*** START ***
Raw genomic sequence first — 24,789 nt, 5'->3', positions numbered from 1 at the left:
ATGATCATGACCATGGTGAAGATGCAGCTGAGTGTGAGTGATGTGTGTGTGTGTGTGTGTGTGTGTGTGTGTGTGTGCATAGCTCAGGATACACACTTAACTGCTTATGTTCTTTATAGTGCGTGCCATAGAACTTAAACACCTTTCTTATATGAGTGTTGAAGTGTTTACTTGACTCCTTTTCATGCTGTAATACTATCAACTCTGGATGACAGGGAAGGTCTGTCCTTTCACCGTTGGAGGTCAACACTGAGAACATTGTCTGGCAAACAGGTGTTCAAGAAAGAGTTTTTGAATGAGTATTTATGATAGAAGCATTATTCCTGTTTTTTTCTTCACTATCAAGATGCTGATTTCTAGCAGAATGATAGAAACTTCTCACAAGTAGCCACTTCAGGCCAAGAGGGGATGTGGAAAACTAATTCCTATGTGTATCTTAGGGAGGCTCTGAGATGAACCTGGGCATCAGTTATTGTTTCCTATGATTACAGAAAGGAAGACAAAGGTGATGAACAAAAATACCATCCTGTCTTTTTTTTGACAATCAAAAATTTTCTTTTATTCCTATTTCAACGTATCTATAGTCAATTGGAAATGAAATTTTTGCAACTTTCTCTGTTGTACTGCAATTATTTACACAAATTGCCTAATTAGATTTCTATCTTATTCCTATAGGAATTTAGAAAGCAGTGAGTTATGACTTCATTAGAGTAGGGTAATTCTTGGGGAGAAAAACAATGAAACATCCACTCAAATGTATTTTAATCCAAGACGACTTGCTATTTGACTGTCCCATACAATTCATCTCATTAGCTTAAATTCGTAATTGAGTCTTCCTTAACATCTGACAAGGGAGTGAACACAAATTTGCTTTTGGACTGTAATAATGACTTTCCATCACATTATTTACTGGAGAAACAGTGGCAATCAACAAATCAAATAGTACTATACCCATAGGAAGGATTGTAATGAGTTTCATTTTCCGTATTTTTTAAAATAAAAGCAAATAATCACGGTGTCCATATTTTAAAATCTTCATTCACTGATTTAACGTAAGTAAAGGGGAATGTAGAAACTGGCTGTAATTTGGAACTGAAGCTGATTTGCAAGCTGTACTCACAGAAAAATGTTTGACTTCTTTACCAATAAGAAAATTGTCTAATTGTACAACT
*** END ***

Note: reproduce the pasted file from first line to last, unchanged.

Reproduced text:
Raw genomic sequence first — 24,789 nt, 5'->3', positions numbered from 1 at the left:
ATGATCATGACCATGGTGAAGATGCAGCTGAGTGTGAGTGATGTGTGTGTGTGTGTGTGTGTGTGTGTGTGTGTGTGCATAGCTCAGGATACACACTTAACTGCTTATGTTCTTTATAGTGCGTGCCATAGAACTTAAACACCTTTCTTATATGAGTGTTGAAGTGTTTACTTGACTCCTTTTCATGCTGTAATACTATCAACTCTGGATGACAGGGAAGGTCTGTCCTTTCACCGTTGGAGGTCAACACTGAGAACATTGTCTGGCAAACAGGTGTTCAAGAAAGAGTTTTTGAATGAGTATTTATGATAGAAGCATTATTCCTGTTTTTTTCTTCACTATCAAGATGCTGATTTCTAGCAGAATGATAGAAACTTCTCACAAGTAGCCACTTCAGGCCAAGAGGGGATGTGGAAAACTAATTCCTATGTGTATCTTAGGGAGGCTCTGAGATGAACCTGGGCATCAGTTATTGTTTCCTATGATTACAGAAAGGAAGACAAAGGTGATGAACAAAAATACCATCCTGTCTTTTTTTTGACAATCAAAAATTTTCTTTTATTCCTATTTCAACGTATCTATAGTCAATTGGAAATGAAATTTTTGCAACTTTCTCTGTTGTACTGCAATTATTTACACAAATTGCCTAATTAGATTTCTATCTTATTCCTATAGGAATTTAGAAAGCAGTGAGTTATGACTTCATTAGAGTAGGGTAATTCTTGGGGAGAAAAACAATGAAACATCCACTCAAATGTATTTTAATCCAAGACGACTTGCTATTTGACTGTCCCATACAATTCATCTCATTAGCTTAAATTCGTAATTGAGTCTTCCTTAACATCTGACAAGGGAGTGAACACAAATTTGCTTTTGGACTGTAATAATGACTTTCCATCACATTATTTACTGGAGAAACAGTGGCAATCAACAAATCAAATAGTACTATACCCATAGGAAGGATTGTAATGAGTTTCATTTTCCGTATTTTTTAAAATAAAAGCAAATAATCACGGTGTCCATATTTTAAAATCTTCATTCACTGATTTAACGTAAGTAAAGGGGAATGTAGAAACTGGCTGTAATTTGGAACTGAAGCTGATTTGCAAGCTGTACTCACAGAAAAATGTTTGACTTCTTTACCAATAAGAAAATTGTCTAATTGTACAACT